Buddhist Monasteries on Computer Servers at the StaatsbibliothekArticle
The Staatsbibliothek zu Berlin (Berlin State Library) is a temple of books with many different chambers. While the Stabi Kulturwerk, recently opened at the Unter den Linden site, is showing treasures from many centuries of paper documents, something very different is happening a few kilometers away in the East Asia Department at Potsdamer Strasse.
There, the CrossAsia team and the IT department of the Staatsbibliothek have spent the last several months creating a more user-friendly and modern form of access to some very special databases. They contain digital copies of Buddhist and secular manuscripts from Laos and northern Thailand. These manuscript texts, inscribed on palm leaves or other materials, had originally been digitized for the library’s specialized information service on Asia. Now, the databases have been updated and are again being presented on the CrossAsia web platform. These databases and associated websites of Laotian and northern Thai manuscripts had first been published in 2012, but it was not possible to migrate the databases to the latest version of the server software. In any case, the search options were not ideal and the general presentation had become a bit outmoded.
Creating the digital copies available today was a long process. The first steps involved two research projects directed by the distinguished southeast Asia expert Harald Hundius and funded in part by the German Foreign Office. In the first project, which lasted from 1983 to 1992, Hundius traveled to Buddhist monasteries in northern Thailand in search of libraries with old manuscripts. From 1993 to 2003, he visited monasteries in Laos. The manuscripts were then cleaned, catalogued and micro-filmed in collaboration with the local community. From 2012 to 2013, they were then digitized.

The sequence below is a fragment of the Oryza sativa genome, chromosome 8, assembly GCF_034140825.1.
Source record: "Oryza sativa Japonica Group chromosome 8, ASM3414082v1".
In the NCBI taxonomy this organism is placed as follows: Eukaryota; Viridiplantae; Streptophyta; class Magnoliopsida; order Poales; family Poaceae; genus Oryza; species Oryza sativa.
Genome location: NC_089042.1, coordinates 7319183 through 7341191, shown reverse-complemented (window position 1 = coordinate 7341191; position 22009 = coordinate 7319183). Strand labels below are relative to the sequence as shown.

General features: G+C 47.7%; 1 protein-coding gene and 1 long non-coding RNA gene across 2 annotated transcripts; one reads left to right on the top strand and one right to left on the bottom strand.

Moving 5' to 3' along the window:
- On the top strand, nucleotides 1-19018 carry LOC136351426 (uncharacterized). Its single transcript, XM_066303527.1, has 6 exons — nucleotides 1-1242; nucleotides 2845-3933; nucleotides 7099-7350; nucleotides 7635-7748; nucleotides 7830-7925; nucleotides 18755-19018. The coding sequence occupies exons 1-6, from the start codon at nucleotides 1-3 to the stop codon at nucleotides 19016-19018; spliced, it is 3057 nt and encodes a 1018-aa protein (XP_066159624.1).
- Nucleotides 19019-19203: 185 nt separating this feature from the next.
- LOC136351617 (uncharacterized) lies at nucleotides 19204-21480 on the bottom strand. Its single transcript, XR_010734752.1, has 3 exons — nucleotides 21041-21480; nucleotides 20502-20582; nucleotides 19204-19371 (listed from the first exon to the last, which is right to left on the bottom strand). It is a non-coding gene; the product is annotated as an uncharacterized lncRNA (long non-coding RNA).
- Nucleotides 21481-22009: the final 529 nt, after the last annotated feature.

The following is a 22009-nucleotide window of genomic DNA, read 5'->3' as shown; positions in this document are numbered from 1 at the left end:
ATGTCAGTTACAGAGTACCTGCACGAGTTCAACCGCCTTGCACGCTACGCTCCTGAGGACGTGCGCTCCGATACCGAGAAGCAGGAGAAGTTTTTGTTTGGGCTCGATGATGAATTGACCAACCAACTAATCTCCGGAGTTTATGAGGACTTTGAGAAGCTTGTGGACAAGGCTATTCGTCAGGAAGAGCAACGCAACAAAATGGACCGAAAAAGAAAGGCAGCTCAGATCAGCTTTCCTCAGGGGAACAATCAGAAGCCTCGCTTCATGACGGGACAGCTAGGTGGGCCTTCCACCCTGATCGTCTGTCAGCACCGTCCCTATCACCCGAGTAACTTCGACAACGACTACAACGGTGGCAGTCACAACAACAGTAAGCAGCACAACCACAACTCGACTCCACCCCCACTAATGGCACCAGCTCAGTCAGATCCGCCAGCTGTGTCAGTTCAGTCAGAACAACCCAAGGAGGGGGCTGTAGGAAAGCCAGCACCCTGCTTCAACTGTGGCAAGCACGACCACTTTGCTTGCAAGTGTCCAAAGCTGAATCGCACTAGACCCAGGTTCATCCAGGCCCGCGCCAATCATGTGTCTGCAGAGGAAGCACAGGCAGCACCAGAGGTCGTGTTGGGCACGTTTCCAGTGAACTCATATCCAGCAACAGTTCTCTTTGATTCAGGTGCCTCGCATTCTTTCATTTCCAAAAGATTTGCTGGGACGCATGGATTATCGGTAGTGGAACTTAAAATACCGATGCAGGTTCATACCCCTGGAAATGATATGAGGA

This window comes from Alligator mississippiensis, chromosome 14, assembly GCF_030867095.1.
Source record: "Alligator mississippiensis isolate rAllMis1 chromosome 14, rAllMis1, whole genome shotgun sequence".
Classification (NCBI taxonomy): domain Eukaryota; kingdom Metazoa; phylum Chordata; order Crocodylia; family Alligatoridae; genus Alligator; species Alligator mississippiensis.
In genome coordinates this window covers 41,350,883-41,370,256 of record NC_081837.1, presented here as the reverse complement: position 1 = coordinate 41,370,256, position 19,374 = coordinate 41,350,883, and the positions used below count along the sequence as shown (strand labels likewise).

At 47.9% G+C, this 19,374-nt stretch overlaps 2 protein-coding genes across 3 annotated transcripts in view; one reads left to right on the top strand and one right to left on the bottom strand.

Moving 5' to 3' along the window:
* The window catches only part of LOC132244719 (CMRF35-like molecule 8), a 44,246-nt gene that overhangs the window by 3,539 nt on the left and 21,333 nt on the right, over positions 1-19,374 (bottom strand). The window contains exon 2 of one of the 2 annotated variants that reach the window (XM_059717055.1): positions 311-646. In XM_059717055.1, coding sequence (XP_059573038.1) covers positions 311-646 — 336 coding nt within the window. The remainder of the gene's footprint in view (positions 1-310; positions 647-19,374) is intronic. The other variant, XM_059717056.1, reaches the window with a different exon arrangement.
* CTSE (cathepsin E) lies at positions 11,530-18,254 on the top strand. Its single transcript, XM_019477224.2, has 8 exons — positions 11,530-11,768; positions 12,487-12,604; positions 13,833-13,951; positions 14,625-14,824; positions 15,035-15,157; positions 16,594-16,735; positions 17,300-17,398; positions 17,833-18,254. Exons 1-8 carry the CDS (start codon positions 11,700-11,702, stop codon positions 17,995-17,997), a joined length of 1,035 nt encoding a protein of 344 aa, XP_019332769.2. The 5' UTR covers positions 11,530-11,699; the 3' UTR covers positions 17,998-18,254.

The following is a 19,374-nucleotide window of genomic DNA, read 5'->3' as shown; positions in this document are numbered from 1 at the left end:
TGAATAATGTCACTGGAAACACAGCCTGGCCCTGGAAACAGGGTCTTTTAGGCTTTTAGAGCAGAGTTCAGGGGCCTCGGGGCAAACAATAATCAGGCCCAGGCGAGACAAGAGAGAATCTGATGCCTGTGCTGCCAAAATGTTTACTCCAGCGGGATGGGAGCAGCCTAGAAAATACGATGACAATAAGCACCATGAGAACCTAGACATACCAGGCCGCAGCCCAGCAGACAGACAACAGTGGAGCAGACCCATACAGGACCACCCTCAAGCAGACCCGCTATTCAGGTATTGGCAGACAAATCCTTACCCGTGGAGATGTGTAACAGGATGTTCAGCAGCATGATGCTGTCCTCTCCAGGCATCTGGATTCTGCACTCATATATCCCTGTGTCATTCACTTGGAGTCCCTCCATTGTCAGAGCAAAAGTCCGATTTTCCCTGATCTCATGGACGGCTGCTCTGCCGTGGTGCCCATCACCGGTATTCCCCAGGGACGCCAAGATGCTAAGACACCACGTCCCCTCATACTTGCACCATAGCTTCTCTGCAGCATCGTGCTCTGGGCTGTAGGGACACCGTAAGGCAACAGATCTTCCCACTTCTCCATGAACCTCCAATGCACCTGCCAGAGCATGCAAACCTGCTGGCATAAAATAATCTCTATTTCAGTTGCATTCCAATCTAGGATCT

CrossAsia database of the Staatsbibliothek
CrossAsia offers access to specialized information from and about Asia in all fields of the humanities and social sciences. Through its various activities and competencies, CrossAsia supports research and instruction in the Asia-related disciplines in Germany by supplying digital and printed content. A special lending service is available throughout Europe. The CrossAsia portal was set up by the Staatsbibliothek zu Berlin with support from the Deutsche Forschungsgemeinschaft (German Research Foundation) as a central point of contact for scholarly information in the Asia-related disciplines.
From 2012 to 2013, they were then digitized. David Wharton, as the project technical director, was responsible for the project management and for inputting the data in the Latin alphabet, including the English version. He worked with Justin Reese and Justin MacCarthy to design the database and the website for the project.
Of course, the 12,000 rolls of microfilm created during the course of the project remained at the Asian monasteries. After all, the creation of a microfilm record represents to some extent part of the responsibilities of these monasteries: in addition to safeguarding manuscripts and creating new palm-leaf manuscripts, they perform the task of copying and thus preserving the old texts. Such copies open up new avenues for research and scholarship, especially when they are compared with other preserved textual sources. One might ask, for example, whether the process of reproducing the text has introduced differences among the various versions.